USAID Community Empowerment Against Tuberculosis Project

How to Read This Tree

USAID’s Community Empowerment Against Tuberculosis (CEPAT) project is focused on fighting tuberculosis (TB) in areas prone to the spread of the disease. Because of the stigma attached to TB in Indonesia, CEPAT is designed to mobilize community members to ensure that those who have the disease seek and complete treatment at primary healthcare centers.

The $12 million project will run until 2017. The impetus to localize CEPAT can be attributed to USAID’s Local Solutions initiative. However, localization also made sense as a strategy to achieve better results. USAID officials recognized the need and opportunity to work directly with community groups. As stated by one USAID official, “To really address TB issues, which are stigmatized in communities, you need to find partners who are rooted in the communities you intend to serve. Local actors are a key tool to identify patients. The strength of the local organization is that they really know what’s happening.”

The project seeks to reduce TB through two avenues. First, by increasing skills and technological competence within the local health system – from local health service centers to informal networks of community health volunteers.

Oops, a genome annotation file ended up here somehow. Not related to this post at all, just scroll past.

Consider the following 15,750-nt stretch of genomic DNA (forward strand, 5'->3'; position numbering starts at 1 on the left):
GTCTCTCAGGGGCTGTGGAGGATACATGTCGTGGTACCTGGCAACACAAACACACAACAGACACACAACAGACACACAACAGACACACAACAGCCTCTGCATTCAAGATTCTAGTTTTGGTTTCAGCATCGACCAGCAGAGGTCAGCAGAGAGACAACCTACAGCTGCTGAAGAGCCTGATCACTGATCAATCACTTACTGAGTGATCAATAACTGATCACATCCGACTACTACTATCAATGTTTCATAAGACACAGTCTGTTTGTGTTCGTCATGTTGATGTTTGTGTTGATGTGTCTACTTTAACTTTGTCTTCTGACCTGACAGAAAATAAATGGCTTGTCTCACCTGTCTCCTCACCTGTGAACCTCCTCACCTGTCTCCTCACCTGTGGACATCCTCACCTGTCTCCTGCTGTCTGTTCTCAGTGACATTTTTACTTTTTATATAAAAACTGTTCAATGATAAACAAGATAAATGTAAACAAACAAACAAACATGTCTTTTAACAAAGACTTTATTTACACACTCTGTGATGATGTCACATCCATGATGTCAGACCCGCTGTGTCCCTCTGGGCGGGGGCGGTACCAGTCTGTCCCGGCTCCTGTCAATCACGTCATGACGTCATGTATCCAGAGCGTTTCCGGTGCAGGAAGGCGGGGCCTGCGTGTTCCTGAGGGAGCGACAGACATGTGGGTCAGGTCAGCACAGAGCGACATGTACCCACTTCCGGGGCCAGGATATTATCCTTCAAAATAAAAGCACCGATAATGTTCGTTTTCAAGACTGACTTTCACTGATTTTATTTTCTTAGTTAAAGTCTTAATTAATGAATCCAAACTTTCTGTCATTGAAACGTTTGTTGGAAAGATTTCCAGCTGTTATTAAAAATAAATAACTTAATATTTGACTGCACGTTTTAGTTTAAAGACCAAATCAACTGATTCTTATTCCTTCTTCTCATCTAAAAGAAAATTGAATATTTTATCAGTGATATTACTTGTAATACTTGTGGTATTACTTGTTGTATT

Overall, CEPAT offers a good example of how ownership practices strengthen a range of local stakeholders who are living and working in communities to tackle TB. Working directly with a local partner meant local stakeholders, including USAID’s civil society partners and community members, exercised a significant degree of control over the project. But our analysis also uncovered some challenges related to sustainability.  Namely, activities designed to ensure continued local governance and local resourcing have not had enough success to ensure that TB care will continue to be financed in the targeted communities after the end of the project.

To learn more about our analysis of this project, explore the LEAF graphic above or read the full report.